I will explain my particular condition in time, but first I would like to explain to you the Gobble-uns mentioned in James Whitcomb Riley's famous poem.
To begin with, they are, in fact, called Gobble-uns. Not Goblins. Goblins are a separate species, though within the same genus. In the poem, Gobble-uns are described (when they actually appear) as big black things. This is also true. Their skin and fur tends toward the darker shades of brown, although, as I will explain below, there are frequent exceptions to this phenotype.
Gobble-uns are, for the most part, in resemblance to a cross between an owl and a beaver. They have luxurious manes, as well, and generally look as if they just escaped from a land shark and then got hit by lightning.
However -- roughly half the population has the ability to shape-shift, meaning that at any given time the Gobble-un population looks like whatever the hell it wants to. (There seems to be marked preference for sheep these days.) Moreover, the various kingdoms of the gobble-uns have been lately accepting all manner of the Little Folk into their borders, and calling them gobble-uns (whether these immigrants like it or not); therefore, if you come upon a crowd of gobble-uns, the only people certain to be gobble-uns proper are the big black ones that look like beaver-owls just escaped from a land shark and then hit by lightning.
Second, the gobble-uns are quite civilized, thank you very much, and have not "got" anybody within the past hundred thirty years. It was shortly after Riley's poem was published, in fact, that the king of Idaho called a Grand Gobble of all the Gobble-un kings, in order to adress the problem of Getting. It had become clear, by this point, that the slavery of human children was a monstrous evil, something they would better expect of Goblins, and, moreover, investigators were turning up bones that looked suspiciously human. While Idaho's initial effort produced little in the way of emancipation, it set the stage for the eventual banning of the Human trade; in time, Gobble-uns lost their Getting ways. Little Orphant Annie's warning became the relic of a bygone era.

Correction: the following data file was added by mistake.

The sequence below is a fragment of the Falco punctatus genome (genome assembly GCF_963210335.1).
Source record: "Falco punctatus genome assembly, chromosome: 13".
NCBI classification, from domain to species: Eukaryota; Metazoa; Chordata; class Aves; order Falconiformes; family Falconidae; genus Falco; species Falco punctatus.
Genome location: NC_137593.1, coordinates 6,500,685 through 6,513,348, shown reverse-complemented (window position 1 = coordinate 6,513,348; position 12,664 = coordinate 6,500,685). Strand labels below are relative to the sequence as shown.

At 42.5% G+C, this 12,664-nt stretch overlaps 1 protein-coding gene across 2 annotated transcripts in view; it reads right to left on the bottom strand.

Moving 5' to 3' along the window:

Now, you may ask, why am I setting this to the public record? Why make the Gobble-uns known? Well, I'll tell you.
It's because I'm serving a sentence.
Almost literally, in fact -- the gobble-uns punished me by trapping me in here, so that the only way I can communicate with the outside world is through writing. I'm not sure when I'll get out, or how -- they said that I had to write until I was finished. I'm not sure what that means. But I will continue writing of the Gobble-Uns, and see where it takes me. Stay tuned!
Next: Gobble-uns: the problem of James Whitcomb Riley